For the better part of the last century, journalists have used free press and free-speech principles to advocate for camera access to newsworthy trials. But it was not until 2022 that news organizations succeeded in broadcasting defamation proceedings, and—in the process—gave libel litigants a novel opportunity to present their stories both to jurors and to the public at large. Because news organizations are themselves frequent targets of defamation lawsuits, this development may not be a categorical good for the press. The filming of defamation proceedings could provide motivated litigants with one more incentive to sue real and perceived critics, insofar as it could turn a lawsuit into a platform for publicity. This essay examines this tension for the press, situating the Johnny Depp v. Amber Heard trial and the Alex Jones damages trials within an environment where anti-press litigants increasingly weaponize libel litigation against the news organizations that cover them.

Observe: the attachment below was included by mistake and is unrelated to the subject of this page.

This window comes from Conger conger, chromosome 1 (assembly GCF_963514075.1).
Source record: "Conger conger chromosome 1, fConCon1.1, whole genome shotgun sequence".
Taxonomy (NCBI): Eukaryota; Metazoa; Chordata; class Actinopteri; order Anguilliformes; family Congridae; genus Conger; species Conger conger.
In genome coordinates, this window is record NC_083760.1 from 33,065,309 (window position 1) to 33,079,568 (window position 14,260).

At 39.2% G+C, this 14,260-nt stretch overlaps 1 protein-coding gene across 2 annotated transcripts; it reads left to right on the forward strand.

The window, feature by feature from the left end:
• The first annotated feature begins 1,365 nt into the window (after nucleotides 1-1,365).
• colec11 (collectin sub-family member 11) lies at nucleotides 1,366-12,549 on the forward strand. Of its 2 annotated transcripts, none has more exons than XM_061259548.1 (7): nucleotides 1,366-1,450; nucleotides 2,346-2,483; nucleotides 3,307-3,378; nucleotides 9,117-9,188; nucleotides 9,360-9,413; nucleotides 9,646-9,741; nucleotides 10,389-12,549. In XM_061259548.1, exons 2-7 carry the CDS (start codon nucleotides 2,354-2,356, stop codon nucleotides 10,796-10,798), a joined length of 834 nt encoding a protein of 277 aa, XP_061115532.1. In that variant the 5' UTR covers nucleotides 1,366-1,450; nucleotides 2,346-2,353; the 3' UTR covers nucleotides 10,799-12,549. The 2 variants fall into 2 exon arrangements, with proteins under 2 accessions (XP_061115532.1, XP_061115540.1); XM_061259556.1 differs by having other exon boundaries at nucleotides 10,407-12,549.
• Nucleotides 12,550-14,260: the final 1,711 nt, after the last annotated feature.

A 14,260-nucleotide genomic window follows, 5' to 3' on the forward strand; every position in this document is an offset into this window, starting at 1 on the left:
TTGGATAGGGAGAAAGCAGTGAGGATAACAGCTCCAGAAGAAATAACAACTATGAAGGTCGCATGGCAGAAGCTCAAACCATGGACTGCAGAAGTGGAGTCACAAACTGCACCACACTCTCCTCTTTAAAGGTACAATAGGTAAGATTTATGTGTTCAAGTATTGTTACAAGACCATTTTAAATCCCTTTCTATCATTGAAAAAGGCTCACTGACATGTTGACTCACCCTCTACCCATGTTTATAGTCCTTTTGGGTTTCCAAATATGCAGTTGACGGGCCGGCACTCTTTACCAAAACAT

Included in

Law Commons



To view the content in your browser, please download Adobe Reader or, alternately,
you may Download the file to your hard drive.

NOTE: The latest versions of Adobe Reader do not support viewing PDF files within Firefox on Mac OS and if you are using a modern (Intel) Mac, there is no official plugin for viewing PDF files within the browser window.